Horrifying videos of the people screaming as their boat capsized in Assam’s Nimatighat are going viral on social media. While, we at SabrangIndia, have chosen not to share these videos to protect the dignity of the dead, we will however raise the pertinent questions: What could have been done to prevent this tragedy from ever occurring and who is responsible?
Let us first look at what we know so far. The incident took place at 4 P.M on Wednesday when a ferry named Ma Kamala capsized after colliding with another boat named MB Tipkai at Nimati Ghat in Jorhat. One of the boats reportedly overturned and teams from the NDRF and SDRF were pressed into service to cut it open from under the water and rescue people.
According to a report released at 8:30 A.M on Thursday, one person, a 30-year-old woman named Parimita Das, was confirmed dead. Four people: Jan Borah (Indreswar), Manoj Doley, Panamika Doley and Dr. Bikramjit Boruah were reported missing, and 87 passengers had been rescued.
It is noteworthy that according to a report by the Kaziranga National Park officials, water was still flowing over the danger mark at the time of the boat collision. In fact, ferry services that had been suspended during the floods had resumed only five days ago. According to GD Tripathi, CEO, Assam State Disaster Management Authority (ASDMA), a total of 120 people were travelling in the two ferries. The ferries were also carrying vehicles.
It is also noteworthy that a lot of the people were rescued by good samaritans as acknowledged by Chief Minister Himanta Biswa Sarma himself, who visited the spot and also met survivors.
He further admitted that so far there was no cap on the number of passengers that could travel in one ferry at the same time, giving credence to allegations of overcrowding having contributed to the tragedy.
Amidst all of this, the Assam state government has tried to resolve the matter by just suspending a few low-level officials of the Inland Water Transport Department. Sarma has directed the Jorhat District Administration to file a criminal case and instituted a high-level inquiry.
In fact, now the CM has announced a slew of oversight and relief measures, but these basic practices should have already been in place at the busy river crossing.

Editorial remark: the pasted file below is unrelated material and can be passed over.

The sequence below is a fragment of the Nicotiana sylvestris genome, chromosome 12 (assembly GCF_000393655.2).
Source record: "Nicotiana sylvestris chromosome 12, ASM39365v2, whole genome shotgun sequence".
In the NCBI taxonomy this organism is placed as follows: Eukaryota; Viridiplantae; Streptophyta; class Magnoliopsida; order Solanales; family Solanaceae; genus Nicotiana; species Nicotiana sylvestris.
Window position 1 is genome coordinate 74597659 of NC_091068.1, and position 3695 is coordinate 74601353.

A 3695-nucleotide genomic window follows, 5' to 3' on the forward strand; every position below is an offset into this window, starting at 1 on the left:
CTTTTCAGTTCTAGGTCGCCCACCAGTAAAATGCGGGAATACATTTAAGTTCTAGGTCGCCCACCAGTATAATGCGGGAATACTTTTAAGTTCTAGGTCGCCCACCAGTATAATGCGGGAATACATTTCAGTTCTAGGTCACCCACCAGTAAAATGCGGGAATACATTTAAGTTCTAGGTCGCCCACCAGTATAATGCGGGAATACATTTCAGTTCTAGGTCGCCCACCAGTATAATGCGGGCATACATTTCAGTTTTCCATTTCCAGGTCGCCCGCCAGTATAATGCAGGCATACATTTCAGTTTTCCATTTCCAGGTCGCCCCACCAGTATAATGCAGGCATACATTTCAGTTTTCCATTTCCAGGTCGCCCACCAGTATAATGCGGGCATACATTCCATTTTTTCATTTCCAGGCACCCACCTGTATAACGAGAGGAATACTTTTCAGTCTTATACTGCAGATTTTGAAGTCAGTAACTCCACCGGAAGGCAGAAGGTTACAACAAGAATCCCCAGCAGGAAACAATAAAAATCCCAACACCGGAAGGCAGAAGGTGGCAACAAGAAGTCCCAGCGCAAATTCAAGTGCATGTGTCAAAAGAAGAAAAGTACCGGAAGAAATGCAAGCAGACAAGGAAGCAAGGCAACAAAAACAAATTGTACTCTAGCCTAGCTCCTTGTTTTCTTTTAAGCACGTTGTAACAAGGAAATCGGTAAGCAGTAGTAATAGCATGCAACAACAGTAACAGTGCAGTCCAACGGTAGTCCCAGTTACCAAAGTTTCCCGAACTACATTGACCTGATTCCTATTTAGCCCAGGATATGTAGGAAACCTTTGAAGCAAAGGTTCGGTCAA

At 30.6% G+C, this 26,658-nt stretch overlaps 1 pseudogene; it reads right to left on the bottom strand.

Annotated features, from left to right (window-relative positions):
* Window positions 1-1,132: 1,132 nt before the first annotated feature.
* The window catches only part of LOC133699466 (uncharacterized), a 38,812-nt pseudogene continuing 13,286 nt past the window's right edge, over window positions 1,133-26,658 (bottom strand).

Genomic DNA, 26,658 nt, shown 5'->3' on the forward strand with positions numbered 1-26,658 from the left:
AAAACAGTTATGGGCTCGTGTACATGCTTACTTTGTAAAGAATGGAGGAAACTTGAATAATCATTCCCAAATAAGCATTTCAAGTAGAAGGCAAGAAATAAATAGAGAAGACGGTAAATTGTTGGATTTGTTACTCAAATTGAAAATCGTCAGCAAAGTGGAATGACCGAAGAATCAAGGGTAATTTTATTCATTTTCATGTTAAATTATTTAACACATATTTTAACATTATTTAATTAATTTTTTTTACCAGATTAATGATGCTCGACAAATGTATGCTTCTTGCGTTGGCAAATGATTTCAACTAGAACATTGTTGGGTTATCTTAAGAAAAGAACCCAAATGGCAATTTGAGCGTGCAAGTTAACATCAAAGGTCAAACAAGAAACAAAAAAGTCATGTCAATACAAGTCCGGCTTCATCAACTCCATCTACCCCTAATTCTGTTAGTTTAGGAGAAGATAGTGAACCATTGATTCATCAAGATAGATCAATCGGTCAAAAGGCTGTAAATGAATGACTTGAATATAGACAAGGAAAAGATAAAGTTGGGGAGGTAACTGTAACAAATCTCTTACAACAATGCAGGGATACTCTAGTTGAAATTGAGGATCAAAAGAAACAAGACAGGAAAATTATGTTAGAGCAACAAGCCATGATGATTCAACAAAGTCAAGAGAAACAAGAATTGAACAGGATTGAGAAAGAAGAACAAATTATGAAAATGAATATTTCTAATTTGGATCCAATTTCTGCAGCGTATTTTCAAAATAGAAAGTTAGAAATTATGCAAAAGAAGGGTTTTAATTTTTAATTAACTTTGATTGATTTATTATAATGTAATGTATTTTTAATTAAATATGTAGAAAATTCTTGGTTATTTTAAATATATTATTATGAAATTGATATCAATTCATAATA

But the bigger questions still remain, why wasn’t there a proper system in place to keep a check on the number of passengers allowed to board one boat at a time in the first place? Why wasn’t a proper ticketing system and register maintained? Why was there no government oversight of the operations at such an important river crossing, especially during the flood season? And most importantly, why hasn’t the Majuli bridge been built yet?
It is noteworthy that promises to build the bridge were made by Prime Minister Narendra Modi, former Assam Chief Minister Sarbananda Sonowal and current Chief Minister Himanta Biswa Sarma. Yet despite the foundation stone having been laid almost five years ago, construction is yet to take place.
Sarbananda Sonowal who was previously the Chief Minister of Assam and is now Minister of Ports, Shipping and Waterways in the government of India, tweeted that he is “anguished” by the incident.
But one cannot forget how the bridge construction was delayed even during his own tenure as CM. This 2016 tweet by Sarbananda Sonowal is sure to haunt him today:
Now, CM Sarma has announced that the construction of the bridge would begin in November and it would take four years to build.
Police lathicharge people demanding answers
What is also shameful is the police lathicharge on people protesting the death of innocents in the ferry tragedy. East Mojo reports that Power Minister Bimal Borah who had reached Majuli along with CM Sarma was surrounded by agitating students and forced to sit on the road at Gamur Chairali as they shared their grievances with him. A protester highlighted how “no tickets are given on the boats and no life jackets are there” showcasing how the entire operation is run without a proper system in place. While Borah had to be escorted out by the police, paramilitary forces were deployed when people tried to break the barricades demanding to speak with the CM himself.
Majuli is the world’s largest inhabited river island, spread over 553 square kilometers. It is home to over 1,67,000 people, from many indigenous communities including Missings, Deoris, Sonowal Kacharis as well as many Scheduled Castes as well. It is connected to Jorhat via a ferry service that ordinarily operates six times a day. This ferry service is the island’s lifeline, but its upgrade and modernisation have been long overdue. Due to its size and population, Majuli was named a district in June 2016.